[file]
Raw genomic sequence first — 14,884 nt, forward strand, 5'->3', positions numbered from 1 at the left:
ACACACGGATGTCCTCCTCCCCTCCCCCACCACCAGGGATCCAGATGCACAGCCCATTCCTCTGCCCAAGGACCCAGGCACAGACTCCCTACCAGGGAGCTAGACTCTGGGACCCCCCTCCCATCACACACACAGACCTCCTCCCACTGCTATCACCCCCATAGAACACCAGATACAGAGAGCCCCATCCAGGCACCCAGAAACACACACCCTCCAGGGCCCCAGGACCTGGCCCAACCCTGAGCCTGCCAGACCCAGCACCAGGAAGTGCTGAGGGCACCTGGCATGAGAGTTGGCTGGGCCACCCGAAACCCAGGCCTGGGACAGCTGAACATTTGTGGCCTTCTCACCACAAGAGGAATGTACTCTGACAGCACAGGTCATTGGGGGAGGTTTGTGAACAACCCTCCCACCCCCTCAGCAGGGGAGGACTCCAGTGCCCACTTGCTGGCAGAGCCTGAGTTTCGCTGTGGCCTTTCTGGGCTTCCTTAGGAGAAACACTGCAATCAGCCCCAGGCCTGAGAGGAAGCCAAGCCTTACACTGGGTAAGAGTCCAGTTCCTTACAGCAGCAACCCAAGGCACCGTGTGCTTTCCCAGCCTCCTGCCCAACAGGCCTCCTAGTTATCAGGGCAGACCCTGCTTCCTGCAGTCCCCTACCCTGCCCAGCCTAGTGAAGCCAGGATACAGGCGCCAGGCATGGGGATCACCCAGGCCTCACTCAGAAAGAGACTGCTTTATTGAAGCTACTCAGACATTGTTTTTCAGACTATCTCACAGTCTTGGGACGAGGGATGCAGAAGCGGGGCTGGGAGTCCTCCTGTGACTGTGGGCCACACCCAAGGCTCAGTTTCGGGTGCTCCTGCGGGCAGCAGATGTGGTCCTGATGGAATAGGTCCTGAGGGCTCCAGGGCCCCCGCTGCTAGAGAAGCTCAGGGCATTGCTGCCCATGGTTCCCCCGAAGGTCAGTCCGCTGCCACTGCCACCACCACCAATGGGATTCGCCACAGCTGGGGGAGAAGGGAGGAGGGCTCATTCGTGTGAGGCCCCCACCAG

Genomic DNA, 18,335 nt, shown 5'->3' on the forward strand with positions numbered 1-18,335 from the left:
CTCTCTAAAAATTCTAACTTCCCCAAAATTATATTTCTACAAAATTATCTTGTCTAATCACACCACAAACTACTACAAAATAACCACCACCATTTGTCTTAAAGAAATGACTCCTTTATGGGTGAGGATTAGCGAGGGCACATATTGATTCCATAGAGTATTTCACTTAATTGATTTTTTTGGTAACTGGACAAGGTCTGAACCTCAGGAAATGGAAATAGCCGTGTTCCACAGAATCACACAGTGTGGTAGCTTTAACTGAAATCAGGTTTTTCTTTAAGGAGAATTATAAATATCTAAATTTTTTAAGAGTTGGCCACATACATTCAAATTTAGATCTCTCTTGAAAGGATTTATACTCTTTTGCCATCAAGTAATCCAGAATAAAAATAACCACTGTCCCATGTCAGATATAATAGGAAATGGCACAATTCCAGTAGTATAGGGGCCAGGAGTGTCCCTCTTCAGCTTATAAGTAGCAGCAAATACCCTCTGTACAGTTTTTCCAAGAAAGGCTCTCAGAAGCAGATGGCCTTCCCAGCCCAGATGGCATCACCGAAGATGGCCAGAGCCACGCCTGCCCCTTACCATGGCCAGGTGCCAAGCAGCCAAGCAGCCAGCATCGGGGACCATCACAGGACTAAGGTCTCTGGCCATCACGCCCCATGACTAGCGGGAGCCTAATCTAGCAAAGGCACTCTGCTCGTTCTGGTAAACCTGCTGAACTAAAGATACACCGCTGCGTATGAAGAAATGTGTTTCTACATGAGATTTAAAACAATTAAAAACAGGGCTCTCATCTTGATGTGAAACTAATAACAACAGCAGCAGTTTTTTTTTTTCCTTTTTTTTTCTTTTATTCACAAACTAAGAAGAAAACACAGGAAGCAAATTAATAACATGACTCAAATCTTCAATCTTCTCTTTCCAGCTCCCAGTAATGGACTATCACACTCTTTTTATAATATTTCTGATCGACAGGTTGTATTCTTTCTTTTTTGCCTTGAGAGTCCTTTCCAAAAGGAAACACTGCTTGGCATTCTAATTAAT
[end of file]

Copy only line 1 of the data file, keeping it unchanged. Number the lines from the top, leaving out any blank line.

Raw genomic sequence first — 14,884 nt, forward strand, 5'->3', positions numbered from 1 at the left: